Okay, cool, so I had something, an inspiration that was broad enough to encompass all of the topics our company was interested in while at the same time making it specific enough for me to start working from. However, I needed another limit, another something to bounce off from; I knew the company discussed the idea of our problem with loneliness. That this problem of feeling isolated in a world of connection isn’t something that happened because of technology, but rather is a resident problem that has lasted throughout the ages, so the idea of possibly going back and forth between time seemed like a legitimate direction, and writing the play in the genre of Magical Realism was an area of excitement for all involved. Because of this, I began incorporating silhouettes from different time periods so that we could have the possibility to suggest a different time if we needed to, but also making the costumes feel outside of time (magical, if you wish) and yet relatable to today’s
contemporary audience.

Though the original concept of ‘wall’ sort of stumped me at the beginning, I began looking at it from a different perspective and found the inspiration I needed from the layers needed to create a wall and how that could symbolize our constant need to put layers on to define ourselves, hide, or proclaim who we are. And, yes, while I have quite literally layered pieces, I also hope to achieve this look through creative uses of rope, yarn, chains, zippers, and lace. This use of layers also provides the option to take pieces off, put more on, and by that providing flexibility in the looks of the characters which is essential when you don't know what future scenes will demand.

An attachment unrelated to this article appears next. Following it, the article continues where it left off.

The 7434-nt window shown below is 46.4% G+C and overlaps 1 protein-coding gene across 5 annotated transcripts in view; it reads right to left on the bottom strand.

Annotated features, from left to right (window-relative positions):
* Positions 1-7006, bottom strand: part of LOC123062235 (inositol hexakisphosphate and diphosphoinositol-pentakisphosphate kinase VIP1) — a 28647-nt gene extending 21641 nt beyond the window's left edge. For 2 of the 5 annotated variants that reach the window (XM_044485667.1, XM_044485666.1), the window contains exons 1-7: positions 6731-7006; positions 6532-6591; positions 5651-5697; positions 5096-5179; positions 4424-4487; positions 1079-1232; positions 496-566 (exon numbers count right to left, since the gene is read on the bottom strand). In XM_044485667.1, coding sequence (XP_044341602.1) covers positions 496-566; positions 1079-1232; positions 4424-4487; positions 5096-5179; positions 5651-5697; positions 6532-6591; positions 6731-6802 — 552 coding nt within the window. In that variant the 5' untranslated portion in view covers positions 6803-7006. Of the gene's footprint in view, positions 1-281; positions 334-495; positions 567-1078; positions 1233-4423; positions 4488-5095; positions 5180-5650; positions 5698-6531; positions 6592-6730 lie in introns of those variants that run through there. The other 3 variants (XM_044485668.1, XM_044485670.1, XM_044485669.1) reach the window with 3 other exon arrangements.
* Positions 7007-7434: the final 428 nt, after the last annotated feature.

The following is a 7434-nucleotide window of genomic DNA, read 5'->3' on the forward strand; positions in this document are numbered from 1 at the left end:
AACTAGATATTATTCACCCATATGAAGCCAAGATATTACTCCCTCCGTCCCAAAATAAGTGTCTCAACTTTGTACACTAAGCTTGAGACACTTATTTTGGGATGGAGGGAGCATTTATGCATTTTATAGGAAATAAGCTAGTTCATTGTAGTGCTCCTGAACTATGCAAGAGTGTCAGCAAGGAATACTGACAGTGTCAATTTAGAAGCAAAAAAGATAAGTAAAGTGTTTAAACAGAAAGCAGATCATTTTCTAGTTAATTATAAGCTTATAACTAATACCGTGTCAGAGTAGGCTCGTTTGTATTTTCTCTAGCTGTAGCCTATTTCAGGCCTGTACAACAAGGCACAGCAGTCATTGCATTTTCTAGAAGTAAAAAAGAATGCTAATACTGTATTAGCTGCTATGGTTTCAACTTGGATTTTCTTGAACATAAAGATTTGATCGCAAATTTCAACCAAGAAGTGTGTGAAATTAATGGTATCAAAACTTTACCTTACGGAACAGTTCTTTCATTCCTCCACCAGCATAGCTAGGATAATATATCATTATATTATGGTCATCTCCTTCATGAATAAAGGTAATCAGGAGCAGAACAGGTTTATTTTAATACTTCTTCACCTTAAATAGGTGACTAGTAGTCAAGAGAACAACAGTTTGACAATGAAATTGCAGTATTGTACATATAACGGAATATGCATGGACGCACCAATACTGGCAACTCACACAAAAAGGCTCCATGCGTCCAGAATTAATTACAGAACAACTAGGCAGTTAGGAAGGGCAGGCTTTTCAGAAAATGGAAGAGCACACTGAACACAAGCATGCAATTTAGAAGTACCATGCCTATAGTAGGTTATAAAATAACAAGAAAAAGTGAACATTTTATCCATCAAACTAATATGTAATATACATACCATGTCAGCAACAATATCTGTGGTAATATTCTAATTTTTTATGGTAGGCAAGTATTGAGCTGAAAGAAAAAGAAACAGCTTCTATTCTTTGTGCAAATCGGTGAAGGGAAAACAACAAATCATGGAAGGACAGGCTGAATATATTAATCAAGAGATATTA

In the midst of designing the show, an idea kept bobbing around in my head that seemed somewhat unrelated to my costume pieces, but it interested me nonetheless. The idea of a piece of fabric that could travel throughout the story that physically represented connection; and, if we skipped around in time it could transcend the periods connecting the characters from one story to the next. The moment I presented this to Cathy Thomas-Grant, the director, she immediately took to the idea and encouraged me to explore this concept more fully which I am in the process of now. So far, I have chosen a silk jersey that has a yummy, buttery, slinky-ness to it with some stretch so that the piece of fabric has a life of its own regardless of the tasks that will be asked of it in the future. If it has to flutter around stage and look pretty, it can do that. If it needs to be wrapped around someone and become a make-shift skirt, it can do that as well. I am also exploring different dying techniques to add some organic texture to the fabric, providing some visual interest which I am extremely excited about. Hopefully this crazed idea pays off and the dying techniques I’m trying look somewhat cool, fingers and toes crossed.

All in all, I am super stoked to be working on this show and am interested in seeing how it will further boost my problem solving skills, sewing skills, and nunchuks skills. Though I have faced many unexpected difficulties already, I have a feeling that these won’t be the last. Bring it on.

-Sarah Lindsley